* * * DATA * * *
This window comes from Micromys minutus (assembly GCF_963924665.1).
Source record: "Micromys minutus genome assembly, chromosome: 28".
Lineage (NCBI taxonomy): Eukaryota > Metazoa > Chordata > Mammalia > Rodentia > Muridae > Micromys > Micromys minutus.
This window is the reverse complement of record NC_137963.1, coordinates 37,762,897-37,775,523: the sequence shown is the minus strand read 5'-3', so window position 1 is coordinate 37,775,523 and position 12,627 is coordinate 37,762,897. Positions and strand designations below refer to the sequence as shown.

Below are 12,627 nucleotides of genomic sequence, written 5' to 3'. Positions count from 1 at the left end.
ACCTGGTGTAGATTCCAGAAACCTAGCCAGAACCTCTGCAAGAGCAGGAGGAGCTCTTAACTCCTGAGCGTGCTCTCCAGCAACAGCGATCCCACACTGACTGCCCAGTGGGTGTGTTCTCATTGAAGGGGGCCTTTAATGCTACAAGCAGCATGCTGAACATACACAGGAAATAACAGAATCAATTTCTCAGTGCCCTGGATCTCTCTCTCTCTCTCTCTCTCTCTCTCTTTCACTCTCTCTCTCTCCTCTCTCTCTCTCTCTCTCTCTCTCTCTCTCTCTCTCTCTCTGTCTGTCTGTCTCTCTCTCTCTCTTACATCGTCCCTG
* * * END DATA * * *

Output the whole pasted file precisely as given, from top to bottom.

This window comes from Micromys minutus (assembly GCF_963924665.1).
Source record: "Micromys minutus genome assembly, chromosome: 28".
Lineage (NCBI taxonomy): Eukaryota > Metazoa > Chordata > Mammalia > Rodentia > Muridae > Micromys > Micromys minutus.
This window is the reverse complement of record NC_137963.1, coordinates 37,762,897-37,775,523: the sequence shown is the minus strand read 5'-3', so window position 1 is coordinate 37,775,523 and position 12,627 is coordinate 37,762,897. Positions and strand designations below refer to the sequence as shown.

Below are 12,627 nucleotides of genomic sequence, written 5' to 3'. Positions count from 1 at the left end.
ACCTGGTGTAGATTCCAGAAACCTAGCCAGAACCTCTGCAAGAGCAGGAGGAGCTCTTAACTCCTGAGCGTGCTCTCCAGCAACAGCGATCCCACACTGACTGCCCAGTGGGTGTGTTCTCATTGAAGGGGGCCTTTAATGCTACAAGCAGCATGCTGAACATACACAGGAAATAACAGAATCAATTTCTCAGTGCCCTGGATCTCTCTCTCTCTCTCTCTCTCTCTCTCTTTCACTCTCTCTCTCTCCTCTCTCTCTCTCTCTCTCTCTCTCTCTCTCTCTCTCTCTCTGTCTGTCTGTCTCTCTCTCTCTCTTACATCGTCCCTG